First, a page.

According to the Bank of England, on the Mumbai market in 1917 a single gram of quality Gulf pearls was equivalent in value to approximately 320g of gold or 7.7kg of silver. It all sounded too good to last - and it was; 1917 proved to be the height of the pearling trade in the Gulf. In his Gazetteer for 1908/15, John Lorimer, an official of the Indian Civil Service, wisely observed: "Pearl fishing is the premier industry of the Persian Gulf. It is, besides being the occupation most peculiar to that region, the principal or only source of wealth among the residents of the Arabian side. Were the supply of pearls to fail, the trade of Kuwait would be severely crippled, while that of Bahrain might - it is estimated - be reduced to about one-fifth of its present dimensions and the ports of Trucial Oman [the UAE], which have no other resources, would practically cease to exist."
What Lorimer feared came to pass, though the supply of pearls did not fail. "In 1917 the pearl value got to its peak," Ms Bu-eisha says. "Cartier bought a whole building in Manhattan, New York, with just one necklace - two strings of pearls. The value of the necklace was about $1.2 million. This was a massive amount of money. The shocking thing is that the same necklace was again sold in the 1940s for $157,000."
The demise of the natural pearl industry can be laid at the door of one man: in the late 19th century the owner of a small Japanese pearl oyster farm began to perfect the art of the cultured pearl. Instead of waiting for nature to take its course, Kokichi Mikimoto seeded the oysters with irritants to provoke the growth of pearls. It took him more than a decade to perfect the art, but by 1916 Japan started to flood the market with cultured pearls. By the 1930s, hundreds of Japanese farms were producing millions of pearls a year, cheap alternatives to the natural versions that were so hard and so expensive to harvest. It hit the Gulf hard.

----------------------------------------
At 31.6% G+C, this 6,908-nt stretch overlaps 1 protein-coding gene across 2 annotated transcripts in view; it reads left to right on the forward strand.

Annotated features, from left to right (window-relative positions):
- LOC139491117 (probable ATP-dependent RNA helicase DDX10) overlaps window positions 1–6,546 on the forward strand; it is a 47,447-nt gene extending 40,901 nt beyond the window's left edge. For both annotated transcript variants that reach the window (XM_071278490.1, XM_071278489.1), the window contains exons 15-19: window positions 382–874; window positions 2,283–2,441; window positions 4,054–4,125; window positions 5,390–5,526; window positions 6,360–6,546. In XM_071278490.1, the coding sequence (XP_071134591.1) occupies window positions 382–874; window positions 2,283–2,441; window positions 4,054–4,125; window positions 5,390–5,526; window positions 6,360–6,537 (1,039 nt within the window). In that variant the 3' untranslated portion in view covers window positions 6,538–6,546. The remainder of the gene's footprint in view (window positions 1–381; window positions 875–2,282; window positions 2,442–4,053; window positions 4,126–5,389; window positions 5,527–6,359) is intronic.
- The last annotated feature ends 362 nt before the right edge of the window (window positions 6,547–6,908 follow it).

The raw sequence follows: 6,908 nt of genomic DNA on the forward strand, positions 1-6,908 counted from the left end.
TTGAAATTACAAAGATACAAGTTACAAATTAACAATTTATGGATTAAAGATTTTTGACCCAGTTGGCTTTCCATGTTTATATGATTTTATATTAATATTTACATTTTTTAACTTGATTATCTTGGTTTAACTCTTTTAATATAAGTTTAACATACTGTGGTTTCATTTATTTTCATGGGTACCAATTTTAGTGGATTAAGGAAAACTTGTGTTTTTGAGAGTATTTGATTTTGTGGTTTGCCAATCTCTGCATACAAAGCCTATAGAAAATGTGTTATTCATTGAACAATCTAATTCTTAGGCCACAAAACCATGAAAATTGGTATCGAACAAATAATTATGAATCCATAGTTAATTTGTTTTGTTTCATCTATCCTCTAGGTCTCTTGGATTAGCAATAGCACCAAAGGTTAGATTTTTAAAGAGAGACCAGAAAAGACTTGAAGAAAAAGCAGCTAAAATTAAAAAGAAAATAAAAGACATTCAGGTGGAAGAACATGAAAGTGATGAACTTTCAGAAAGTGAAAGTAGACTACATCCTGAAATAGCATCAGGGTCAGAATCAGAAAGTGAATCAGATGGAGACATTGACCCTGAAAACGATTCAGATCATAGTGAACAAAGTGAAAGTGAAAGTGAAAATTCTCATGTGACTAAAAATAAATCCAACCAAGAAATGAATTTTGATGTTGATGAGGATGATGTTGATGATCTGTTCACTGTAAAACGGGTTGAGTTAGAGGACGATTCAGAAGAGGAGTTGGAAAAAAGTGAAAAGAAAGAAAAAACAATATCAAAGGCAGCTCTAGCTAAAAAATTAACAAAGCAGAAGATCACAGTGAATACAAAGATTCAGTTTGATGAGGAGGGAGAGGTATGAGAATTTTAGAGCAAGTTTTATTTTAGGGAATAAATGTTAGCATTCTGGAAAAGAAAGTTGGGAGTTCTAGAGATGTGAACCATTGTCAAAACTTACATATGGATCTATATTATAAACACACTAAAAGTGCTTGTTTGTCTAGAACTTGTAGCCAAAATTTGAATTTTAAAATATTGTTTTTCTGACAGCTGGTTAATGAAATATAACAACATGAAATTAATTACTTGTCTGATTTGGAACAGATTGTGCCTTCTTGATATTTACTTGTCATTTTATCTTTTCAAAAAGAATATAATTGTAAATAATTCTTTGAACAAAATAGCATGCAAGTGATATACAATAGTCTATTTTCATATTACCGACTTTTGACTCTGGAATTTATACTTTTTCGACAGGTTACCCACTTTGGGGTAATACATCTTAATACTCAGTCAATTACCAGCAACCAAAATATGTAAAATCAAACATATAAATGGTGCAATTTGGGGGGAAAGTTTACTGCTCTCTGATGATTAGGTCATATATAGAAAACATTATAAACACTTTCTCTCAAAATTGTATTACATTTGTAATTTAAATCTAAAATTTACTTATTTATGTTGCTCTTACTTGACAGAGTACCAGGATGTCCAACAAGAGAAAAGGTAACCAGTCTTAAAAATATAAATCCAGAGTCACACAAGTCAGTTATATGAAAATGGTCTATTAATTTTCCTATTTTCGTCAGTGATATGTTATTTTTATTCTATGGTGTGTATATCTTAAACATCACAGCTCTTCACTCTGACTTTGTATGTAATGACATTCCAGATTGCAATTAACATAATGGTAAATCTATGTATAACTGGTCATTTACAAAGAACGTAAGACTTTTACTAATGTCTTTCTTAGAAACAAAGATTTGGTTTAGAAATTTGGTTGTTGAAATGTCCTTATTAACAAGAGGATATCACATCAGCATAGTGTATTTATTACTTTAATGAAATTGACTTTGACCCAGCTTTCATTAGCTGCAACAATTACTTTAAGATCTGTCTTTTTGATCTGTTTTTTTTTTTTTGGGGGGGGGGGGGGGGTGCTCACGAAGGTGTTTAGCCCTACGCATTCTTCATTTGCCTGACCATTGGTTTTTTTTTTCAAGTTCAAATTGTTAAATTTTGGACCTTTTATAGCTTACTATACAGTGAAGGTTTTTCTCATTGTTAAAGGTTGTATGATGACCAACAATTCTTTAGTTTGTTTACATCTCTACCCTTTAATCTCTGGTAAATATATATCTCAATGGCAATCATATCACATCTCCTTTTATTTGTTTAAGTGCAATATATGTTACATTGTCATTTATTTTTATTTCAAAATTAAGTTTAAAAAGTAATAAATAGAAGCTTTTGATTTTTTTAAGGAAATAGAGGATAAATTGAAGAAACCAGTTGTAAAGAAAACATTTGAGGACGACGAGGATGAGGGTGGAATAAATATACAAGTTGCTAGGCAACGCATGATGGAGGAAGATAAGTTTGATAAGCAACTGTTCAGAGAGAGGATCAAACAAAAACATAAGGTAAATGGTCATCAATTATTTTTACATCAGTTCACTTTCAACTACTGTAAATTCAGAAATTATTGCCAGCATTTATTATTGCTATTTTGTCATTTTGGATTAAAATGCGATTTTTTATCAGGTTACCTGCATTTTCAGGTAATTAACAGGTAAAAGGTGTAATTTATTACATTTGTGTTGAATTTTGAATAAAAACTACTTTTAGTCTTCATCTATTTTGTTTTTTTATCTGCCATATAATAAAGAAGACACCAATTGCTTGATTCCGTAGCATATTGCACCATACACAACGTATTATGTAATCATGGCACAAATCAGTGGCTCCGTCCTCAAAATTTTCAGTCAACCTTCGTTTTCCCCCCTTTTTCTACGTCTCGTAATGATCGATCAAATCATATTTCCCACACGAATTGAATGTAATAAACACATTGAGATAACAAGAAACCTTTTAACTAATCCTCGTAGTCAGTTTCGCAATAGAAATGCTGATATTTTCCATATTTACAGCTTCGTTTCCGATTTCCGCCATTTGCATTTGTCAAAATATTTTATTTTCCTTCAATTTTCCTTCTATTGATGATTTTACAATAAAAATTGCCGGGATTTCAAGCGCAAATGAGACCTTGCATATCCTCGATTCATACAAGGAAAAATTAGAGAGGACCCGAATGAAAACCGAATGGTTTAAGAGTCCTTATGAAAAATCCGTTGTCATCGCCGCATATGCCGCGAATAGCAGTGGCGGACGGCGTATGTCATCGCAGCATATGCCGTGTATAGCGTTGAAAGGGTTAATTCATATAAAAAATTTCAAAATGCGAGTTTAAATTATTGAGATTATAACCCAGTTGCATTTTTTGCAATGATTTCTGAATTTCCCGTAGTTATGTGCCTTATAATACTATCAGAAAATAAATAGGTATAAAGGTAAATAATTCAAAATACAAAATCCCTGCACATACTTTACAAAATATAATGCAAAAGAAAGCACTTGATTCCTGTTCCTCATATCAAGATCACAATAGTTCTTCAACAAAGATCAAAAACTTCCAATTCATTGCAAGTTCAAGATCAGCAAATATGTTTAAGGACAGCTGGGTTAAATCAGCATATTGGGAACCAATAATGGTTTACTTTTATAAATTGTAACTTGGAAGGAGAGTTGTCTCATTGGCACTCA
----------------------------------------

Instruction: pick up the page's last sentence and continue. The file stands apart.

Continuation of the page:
"Here in Dubai, people were very poor," says Ms Bu-eisha. "When the cultured pearl was discovered people got even poorer, to the extent that they didn't have anything to eat. It was starvation." The last major pearling fleet set off from Dubai in 1949, by which point pearls had lost more than 90 per cent of their value. With the commercial exploitation of oil, and the employment opportunities it presented, pearling ended completely.
"Some visitors ask, why don't people go diving again? It was a very risky job and so many people had bad memories of diving. Yes it was part of their life, but so many people lost their brothers, their fathers, their cousins. it was a tough life. No one wants to go there again." Yet the history of Gulf pearls has not ended entirely. Off the shores of Ras al Khaimah, tens of thousands of pearls now grow in a farm near the village of al Rams. In 2004, Imura Daiji from Japan and Abdulla Rashid al Suwaidi from Ras al Khaimah established the Emirates and Japan Pearl Cultivation and Trading Company. The pair hope their pearl farm, the first of its kind in the UAE, will create a new chapter in the 7,000-year history of pearling in the Gulf.
Meanwhile, Japan's pearl farms are threatened by competition from China, whose low-cost freshwater pearls now supply an estimated 95 per cent of the world's pearls. firstname.lastname@example.org